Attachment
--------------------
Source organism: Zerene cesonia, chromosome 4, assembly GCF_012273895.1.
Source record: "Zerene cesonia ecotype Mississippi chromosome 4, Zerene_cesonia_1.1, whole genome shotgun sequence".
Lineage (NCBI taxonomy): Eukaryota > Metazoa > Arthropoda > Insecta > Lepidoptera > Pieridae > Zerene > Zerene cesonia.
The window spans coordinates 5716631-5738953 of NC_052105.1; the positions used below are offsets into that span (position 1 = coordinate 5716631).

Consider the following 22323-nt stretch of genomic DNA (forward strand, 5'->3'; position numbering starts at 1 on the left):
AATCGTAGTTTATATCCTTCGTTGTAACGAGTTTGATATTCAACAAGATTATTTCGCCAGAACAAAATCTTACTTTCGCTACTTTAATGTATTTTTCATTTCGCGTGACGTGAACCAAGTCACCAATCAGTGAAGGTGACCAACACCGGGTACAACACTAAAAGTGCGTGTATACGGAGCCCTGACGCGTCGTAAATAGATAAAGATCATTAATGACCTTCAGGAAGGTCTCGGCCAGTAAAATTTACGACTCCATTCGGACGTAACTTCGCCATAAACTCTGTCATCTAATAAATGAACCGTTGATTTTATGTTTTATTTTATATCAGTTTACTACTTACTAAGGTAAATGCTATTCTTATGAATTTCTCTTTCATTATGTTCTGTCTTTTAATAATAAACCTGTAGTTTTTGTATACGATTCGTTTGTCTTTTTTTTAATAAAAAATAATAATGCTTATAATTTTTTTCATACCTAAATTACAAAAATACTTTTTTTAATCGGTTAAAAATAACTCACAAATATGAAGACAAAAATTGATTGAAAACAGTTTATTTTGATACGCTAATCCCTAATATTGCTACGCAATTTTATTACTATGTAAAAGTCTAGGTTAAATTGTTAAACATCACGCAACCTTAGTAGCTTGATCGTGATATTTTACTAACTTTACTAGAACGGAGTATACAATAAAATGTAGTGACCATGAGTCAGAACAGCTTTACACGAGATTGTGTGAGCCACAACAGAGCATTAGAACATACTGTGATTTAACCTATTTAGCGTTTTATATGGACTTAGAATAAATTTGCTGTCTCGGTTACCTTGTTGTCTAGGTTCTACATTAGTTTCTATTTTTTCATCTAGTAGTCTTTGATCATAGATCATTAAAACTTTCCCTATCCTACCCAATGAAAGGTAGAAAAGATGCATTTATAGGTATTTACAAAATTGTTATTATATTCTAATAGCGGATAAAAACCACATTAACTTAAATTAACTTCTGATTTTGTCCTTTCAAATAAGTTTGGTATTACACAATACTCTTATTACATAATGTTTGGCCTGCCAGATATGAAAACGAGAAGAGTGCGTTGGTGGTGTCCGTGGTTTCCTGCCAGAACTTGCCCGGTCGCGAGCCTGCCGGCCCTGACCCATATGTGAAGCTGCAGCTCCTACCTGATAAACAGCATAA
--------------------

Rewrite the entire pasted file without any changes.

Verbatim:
Source organism: Zerene cesonia, chromosome 4, assembly GCF_012273895.1.
Source record: "Zerene cesonia ecotype Mississippi chromosome 4, Zerene_cesonia_1.1, whole genome shotgun sequence".
Lineage (NCBI taxonomy): Eukaryota > Metazoa > Arthropoda > Insecta > Lepidoptera > Pieridae > Zerene > Zerene cesonia.
The window spans coordinates 5716631-5738953 of NC_052105.1; the positions used below are offsets into that span (position 1 = coordinate 5716631).

Consider the following 22323-nt stretch of genomic DNA (forward strand, 5'->3'; position numbering starts at 1 on the left):
AATCGTAGTTTATATCCTTCGTTGTAACGAGTTTGATATTCAACAAGATTATTTCGCCAGAACAAAATCTTACTTTCGCTACTTTAATGTATTTTTCATTTCGCGTGACGTGAACCAAGTCACCAATCAGTGAAGGTGACCAACACCGGGTACAACACTAAAAGTGCGTGTATACGGAGCCCTGACGCGTCGTAAATAGATAAAGATCATTAATGACCTTCAGGAAGGTCTCGGCCAGTAAAATTTACGACTCCATTCGGACGTAACTTCGCCATAAACTCTGTCATCTAATAAATGAACCGTTGATTTTATGTTTTATTTTATATCAGTTTACTACTTACTAAGGTAAATGCTATTCTTATGAATTTCTCTTTCATTATGTTCTGTCTTTTAATAATAAACCTGTAGTTTTTGTATACGATTCGTTTGTCTTTTTTTTAATAAAAAATAATAATGCTTATAATTTTTTTCATACCTAAATTACAAAAATACTTTTTTTAATCGGTTAAAAATAACTCACAAATATGAAGACAAAAATTGATTGAAAACAGTTTATTTTGATACGCTAATCCCTAATATTGCTACGCAATTTTATTACTATGTAAAAGTCTAGGTTAAATTGTTAAACATCACGCAACCTTAGTAGCTTGATCGTGATATTTTACTAACTTTACTAGAACGGAGTATACAATAAAATGTAGTGACCATGAGTCAGAACAGCTTTACACGAGATTGTGTGAGCCACAACAGAGCATTAGAACATACTGTGATTTAACCTATTTAGCGTTTTATATGGACTTAGAATAAATTTGCTGTCTCGGTTACCTTGTTGTCTAGGTTCTACATTAGTTTCTATTTTTTCATCTAGTAGTCTTTGATCATAGATCATTAAAACTTTCCCTATCCTACCCAATGAAAGGTAGAAAAGATGCATTTATAGGTATTTACAAAATTGTTATTATATTCTAATAGCGGATAAAAACCACATTAACTTAAATTAACTTCTGATTTTGTCCTTTCAAATAAGTTTGGTATTACACAATACTCTTATTACATAATGTTTGGCCTGCCAGATATGAAAACGAGAAGAGTGCGTTGGTGGTGTCCGTGGTTTCCTGCCAGAACTTGCCCGGTCGCGAGCCTGCCGGCCCTGACCCATATGTGAAGCTGCAGCTCCTACCTGATAAACAGCATAA